Fallout 3 to have simple DRM

And to complement the story on Far Cry 2's DRM, a quick trawl through the Interweb has revealed that there is good news for the fans of Fallout 3. Bethesda Softworks will be using a simple, non-intrusive DRM (which will probably be a simple disc-check).


  1. 10 posts about DRM in the past 2 months. (That is over 16%!)

    Seems like a lot when the average gamer doesn't care or may not even know what DRM is.

    Perhaps there has been no gaming news as of recent?

  2. Hello,

    I admit there's been quite a few stories on DRM recently - I'll try and find some more stuff on pure gaming but frankly there hasn't been anything terribly interesting - that or all media outlets are jumping on the DRM bandwagon for news coverage :).

    I think DRM is important when it comes to the longevity of games and if they're particularly intrusive, they can even spoil the experience (Mass Effect was one of them, at least on Vista :)). However, provided it's not so bad (like a simple DVD-check) as you say, not many gamers are really going to care one way or the other.

  3. Also, certain DRM (SecuROM) has been reported to do some serious damage to computers, since it's a seperate program that is automatically installed onto your computer when you install a game that uses this security measure.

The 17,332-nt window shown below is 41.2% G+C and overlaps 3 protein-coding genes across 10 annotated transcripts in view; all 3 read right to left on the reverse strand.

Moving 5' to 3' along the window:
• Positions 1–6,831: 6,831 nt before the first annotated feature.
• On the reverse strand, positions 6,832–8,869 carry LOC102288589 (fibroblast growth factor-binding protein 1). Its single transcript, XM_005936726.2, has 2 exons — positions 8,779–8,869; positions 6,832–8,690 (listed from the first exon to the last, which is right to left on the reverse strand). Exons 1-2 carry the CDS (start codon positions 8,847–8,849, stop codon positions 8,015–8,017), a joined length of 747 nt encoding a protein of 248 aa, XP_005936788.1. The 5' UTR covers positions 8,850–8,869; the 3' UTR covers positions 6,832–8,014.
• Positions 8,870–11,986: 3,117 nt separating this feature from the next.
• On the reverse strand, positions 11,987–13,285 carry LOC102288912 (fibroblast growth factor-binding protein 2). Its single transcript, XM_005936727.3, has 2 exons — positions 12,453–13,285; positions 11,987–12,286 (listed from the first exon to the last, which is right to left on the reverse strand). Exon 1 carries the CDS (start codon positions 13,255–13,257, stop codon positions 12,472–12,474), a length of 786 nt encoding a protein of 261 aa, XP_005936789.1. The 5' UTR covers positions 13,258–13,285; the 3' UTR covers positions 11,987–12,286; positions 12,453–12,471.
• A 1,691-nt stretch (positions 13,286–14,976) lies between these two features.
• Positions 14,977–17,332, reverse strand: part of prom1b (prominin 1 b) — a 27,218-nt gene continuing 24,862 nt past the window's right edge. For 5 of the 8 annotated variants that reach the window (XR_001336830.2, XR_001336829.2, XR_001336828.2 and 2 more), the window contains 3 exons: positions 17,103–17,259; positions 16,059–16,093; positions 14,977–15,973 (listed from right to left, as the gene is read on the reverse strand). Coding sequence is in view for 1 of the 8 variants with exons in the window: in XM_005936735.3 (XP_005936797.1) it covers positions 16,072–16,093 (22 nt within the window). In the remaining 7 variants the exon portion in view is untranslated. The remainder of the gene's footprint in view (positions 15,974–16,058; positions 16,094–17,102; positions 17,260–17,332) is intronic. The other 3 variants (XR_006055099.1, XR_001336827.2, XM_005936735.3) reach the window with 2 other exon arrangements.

It basically installs and runs from the kernal, therefore has total access to your computer, and has even the highest rights, higher than even you the administrator.

    So far, the only solutions out there to remove the DRM from you computer, other than straight format and reinstall the operating system (which you lose one of your install count) is a very long tedious process, which often results in damage anyways, which means "format, reinstall".

    The biggest issue is that it can change your settings, registry even your authorisation level without your knowledge or consent. Doesn't that sound familiar? Isn't that the malware we're all trying to avoid? And like all software, they could go wrong, and when it goes wrong at the kernal level, BSOD is the nicest thing that could happen rather massive data corruption.

    It has been a focus point lately, partially because most gamers either don't really care until it affects them, or don't really understand in the first place the potention danger they put their computers through. By being informed, we, as gamers, can choose whether we believe this is an acceptable method to be used on us, their customers, in their war against piracy.

  4. The kernel modifying/possible corrupting/near impossible to remove thing does seem quite an issue to those unlucky enough to be effected.

    I guess I have been lucky and Bioshock installed just fine for me with its rootkit (although it did conflict with the demo, but that was a different issue)

    Keep up the good work Mark and Choona!


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